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Thebook &quotHavingOur Say&quot The Delany Sistersrecounts the story of Bessie and Sadie Delany, two African-Americansisters whom both lived for over 100 years. They experiencedchildhood in North Carolina college campus. They were both daughtersto the first coloured Episcopal bishop, who was conceived a slave,and a woman with a mixed racial foundation. The two sisters survivedexperiences with sexism and racism in their personal diverse wayswith their family and each other’s support.

Sadiequietly and sweetly broke the obstructions to become the firstAfrican-American home-ec educator in New York City while Bessie, withher brand of outspokenness, turned into the second African-Americandental specialist in New York City. Furthermore, at the ages of 103and 101, the two sisters recounted their story to Amy Hill Hearth, awhite New York Times correspondent who distributed an article aboutthem. The overwhelming reaction propelled a film, a bestselling book,and a Broadway play.

Thestoryteller, Amy Hill Hearth delivers a prelude and gives logicalinformation at the opening in each of the seven parts of the book.Bessie and Sadie Delany are at times the sole storytellers andoccasionally the combined storytellers of chapters. Amy Hill Hearth`stone is sympathetic to the perspectives of the Delany sisters. Thisis apparent in her introduction, however, not in the strictlyjournalistic and objective information that she unobtrusively embedsinto the sisters` narratives.

Inher introduction, Amy Hill Hearth writes in first person`sperspective, developing a co-relation between her and the two sistersin the book. In her introductions of informational segments, sheutilizes the third person. The sisters use the first person`s viewwhen they portray their sections. When they are co-storytellers of achapter, they utilize the first person plural. Sadie and Bessie`sstories are significant for their subjectivity. Occasionally, Sadieand Bessie perceive historical matters in the same light, and atdifferent times, they see things differently. Hearth`s authenticreferences and segment acquaintances permit readers to read factuallyand to admire the force of the Delany sisters` perspectives.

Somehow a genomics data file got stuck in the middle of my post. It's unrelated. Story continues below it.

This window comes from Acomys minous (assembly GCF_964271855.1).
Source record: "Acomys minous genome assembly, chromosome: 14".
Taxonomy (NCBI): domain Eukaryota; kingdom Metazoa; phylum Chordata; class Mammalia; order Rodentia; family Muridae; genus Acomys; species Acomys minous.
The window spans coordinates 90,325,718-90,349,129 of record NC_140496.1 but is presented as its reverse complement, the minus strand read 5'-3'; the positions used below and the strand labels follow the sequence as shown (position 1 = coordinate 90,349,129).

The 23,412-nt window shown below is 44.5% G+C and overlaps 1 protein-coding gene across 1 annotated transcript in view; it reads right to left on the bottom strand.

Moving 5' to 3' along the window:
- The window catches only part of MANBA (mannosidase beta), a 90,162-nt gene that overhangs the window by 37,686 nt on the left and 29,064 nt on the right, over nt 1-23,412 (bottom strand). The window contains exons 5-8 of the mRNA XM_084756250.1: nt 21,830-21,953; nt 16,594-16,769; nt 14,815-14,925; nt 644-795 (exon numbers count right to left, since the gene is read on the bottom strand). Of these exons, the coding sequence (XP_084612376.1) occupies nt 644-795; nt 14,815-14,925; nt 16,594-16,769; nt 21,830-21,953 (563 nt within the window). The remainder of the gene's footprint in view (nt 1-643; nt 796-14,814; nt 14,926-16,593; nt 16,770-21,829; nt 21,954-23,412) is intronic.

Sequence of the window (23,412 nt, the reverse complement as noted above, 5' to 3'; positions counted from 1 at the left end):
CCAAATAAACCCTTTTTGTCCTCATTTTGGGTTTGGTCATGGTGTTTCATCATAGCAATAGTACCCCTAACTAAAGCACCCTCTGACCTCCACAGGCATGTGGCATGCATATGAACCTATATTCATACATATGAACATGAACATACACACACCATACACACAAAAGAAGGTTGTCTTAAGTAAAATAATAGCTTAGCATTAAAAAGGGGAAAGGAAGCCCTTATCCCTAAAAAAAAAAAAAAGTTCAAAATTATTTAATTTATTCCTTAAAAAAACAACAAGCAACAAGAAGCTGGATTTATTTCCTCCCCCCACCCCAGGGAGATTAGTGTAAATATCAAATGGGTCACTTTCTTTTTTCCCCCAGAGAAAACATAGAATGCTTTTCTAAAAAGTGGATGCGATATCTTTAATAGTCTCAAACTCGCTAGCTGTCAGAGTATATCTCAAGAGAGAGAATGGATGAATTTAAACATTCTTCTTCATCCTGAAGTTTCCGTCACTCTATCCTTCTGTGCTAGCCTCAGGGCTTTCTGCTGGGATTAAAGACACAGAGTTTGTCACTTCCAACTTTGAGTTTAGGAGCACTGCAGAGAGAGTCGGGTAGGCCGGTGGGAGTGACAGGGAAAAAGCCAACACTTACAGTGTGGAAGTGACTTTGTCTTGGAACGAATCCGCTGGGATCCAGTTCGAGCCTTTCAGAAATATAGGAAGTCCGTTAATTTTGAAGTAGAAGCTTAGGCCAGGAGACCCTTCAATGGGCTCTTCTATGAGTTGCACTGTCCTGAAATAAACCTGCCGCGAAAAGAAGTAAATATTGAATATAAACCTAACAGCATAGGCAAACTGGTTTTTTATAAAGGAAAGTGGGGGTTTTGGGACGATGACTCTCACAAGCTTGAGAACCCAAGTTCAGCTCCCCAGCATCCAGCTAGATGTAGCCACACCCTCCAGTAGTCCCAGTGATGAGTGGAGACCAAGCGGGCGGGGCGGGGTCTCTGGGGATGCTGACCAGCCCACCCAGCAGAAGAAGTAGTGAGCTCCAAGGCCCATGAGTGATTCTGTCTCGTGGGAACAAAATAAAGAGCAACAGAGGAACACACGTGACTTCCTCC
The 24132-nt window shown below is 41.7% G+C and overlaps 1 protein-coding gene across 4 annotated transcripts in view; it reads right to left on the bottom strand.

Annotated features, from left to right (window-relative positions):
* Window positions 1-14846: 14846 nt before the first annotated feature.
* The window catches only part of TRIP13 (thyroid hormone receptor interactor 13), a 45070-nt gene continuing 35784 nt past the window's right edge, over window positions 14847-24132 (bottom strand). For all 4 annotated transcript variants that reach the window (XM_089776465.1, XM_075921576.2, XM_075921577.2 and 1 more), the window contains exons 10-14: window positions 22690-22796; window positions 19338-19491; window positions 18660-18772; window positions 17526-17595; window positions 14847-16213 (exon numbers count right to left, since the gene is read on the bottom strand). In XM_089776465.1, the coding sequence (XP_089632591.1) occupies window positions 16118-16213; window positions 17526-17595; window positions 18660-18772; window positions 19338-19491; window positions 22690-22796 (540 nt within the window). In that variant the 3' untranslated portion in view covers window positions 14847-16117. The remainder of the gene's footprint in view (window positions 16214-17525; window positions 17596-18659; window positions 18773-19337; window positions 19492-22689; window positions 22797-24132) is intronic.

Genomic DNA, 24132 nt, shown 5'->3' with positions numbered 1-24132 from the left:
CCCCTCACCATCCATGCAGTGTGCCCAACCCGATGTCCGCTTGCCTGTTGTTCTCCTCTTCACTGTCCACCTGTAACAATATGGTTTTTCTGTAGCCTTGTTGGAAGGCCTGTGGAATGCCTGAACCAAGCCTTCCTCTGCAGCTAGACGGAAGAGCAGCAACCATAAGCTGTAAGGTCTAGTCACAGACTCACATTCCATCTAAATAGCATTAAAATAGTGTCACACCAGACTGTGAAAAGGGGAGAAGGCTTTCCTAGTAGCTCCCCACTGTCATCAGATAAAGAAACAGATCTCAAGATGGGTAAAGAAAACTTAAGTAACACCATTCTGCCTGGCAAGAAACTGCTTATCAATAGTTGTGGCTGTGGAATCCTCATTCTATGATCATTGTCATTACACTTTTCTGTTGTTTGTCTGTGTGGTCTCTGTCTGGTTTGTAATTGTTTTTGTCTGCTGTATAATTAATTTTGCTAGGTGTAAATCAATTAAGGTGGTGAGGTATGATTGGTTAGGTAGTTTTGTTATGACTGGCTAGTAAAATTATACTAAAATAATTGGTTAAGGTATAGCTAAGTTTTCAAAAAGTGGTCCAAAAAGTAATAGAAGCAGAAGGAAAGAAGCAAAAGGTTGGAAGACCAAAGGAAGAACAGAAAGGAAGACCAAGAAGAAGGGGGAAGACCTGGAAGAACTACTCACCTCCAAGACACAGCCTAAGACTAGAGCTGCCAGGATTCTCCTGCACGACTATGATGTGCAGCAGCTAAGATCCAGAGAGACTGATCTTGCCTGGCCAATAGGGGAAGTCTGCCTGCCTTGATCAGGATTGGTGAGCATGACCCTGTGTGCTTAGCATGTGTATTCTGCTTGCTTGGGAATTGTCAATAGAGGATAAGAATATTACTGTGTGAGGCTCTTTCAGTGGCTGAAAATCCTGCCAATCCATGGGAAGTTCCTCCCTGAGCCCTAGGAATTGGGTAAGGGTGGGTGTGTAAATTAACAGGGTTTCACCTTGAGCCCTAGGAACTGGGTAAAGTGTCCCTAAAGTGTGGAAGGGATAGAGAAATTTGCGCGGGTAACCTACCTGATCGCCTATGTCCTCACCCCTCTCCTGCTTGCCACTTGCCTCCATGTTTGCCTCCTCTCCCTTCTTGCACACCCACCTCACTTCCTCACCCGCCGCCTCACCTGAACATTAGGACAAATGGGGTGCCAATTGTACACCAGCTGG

Thetone that Sadie and Bessie Delany use is both open andconversational. The two sisters talk proudly about their account ofthe past, and both have a sense of humor. Though Sadie`s tone is evenand calm, Bessie can become be furious when talking about present andpast injustice.

Thebook narrates the two sisters’ well-lived lives that were full ofwit and wisdom. The chronicles start with their pure childhood inNorth Carolina. The sisters had a privileged and stimulatingupbringing. They were both raised on the facilities of St.Augustine`s School in North Carolina. Additionally, their father bythe name of Rev. Henry B. Delany was at that time the Vice-Principal.Nanny Logan, their mother, was an administrator and a teacher. NannyLogan`s mother was an African American woman, whereas her father wasa white farmer. The Jim Crow laws enactment incited the Delanysisters’ relocation to Harlem. Bessie migrated two years afterSadie had already arrived in New York in the year 1916.

Thetwo sisters were civil rights forerunners and successfulprofessionals. They survived faced sexism and racism in distinctiveapproaches. The sisters set their ambitions high, with both acquiringadvanced higher educations during an era when it was exceptionallyuncommon for the female gender, especially for the African-Americanwomen. The two sisters were successful in their carriers from the1920s until the time of their retirement.

Sadiewent to Pratt Institute and was then transferred to the ColumbiaUniversity where she was awarded a bachelor`s degree in the year 1920that certified her specialization in education, emulated by anexpert`s in education in 1925. Sadie was the first “colored”person that was allowed to instruct a Domestic Science class at thelevel of secondary school in the New York City state educationalsystem. Sadie retired in 1960. Conversely, Bessie was a Dental andOral Surgery graduate from the Columbia University`s School in 1923.She was the second African-American (colored) woman authorized tobecome a professional dentist in the New York state. She then retiredin the year 1956.

Sadieand Bessie Delany lived together for a long time in Harlem, New York.They eventually relocated to the Bronx while the place was stillrural, afterwards they moved to Mt. Vernon in the New York state,where they purchased a house with a quiet street and a garden. Thetwo lived together the all their lives and none of them got married.

Inconclusion, the Delany sisters were born into a southernAfrican-American family in late 19th century, a period when racistperspectives were dangerous and profoundly entrenched. They mustbecome adults to fulfill their dreams while battling the attitude andinstitutions that would prevent them. This demonstrates thesignificant conflict in the book. The themes of the book include thequest for education, the predominance of racism and sexism,name-calling and the power of naming. The motifs are Shades of blackand white, seating arrangements and rebby boys.


Delany,Sarah L, Annie E. Delany, and Amy H. Hearth. HavingOur Say: The Delany Sisters` First 100 Years.New York, N.Y: Dell Pub, 1994. Print.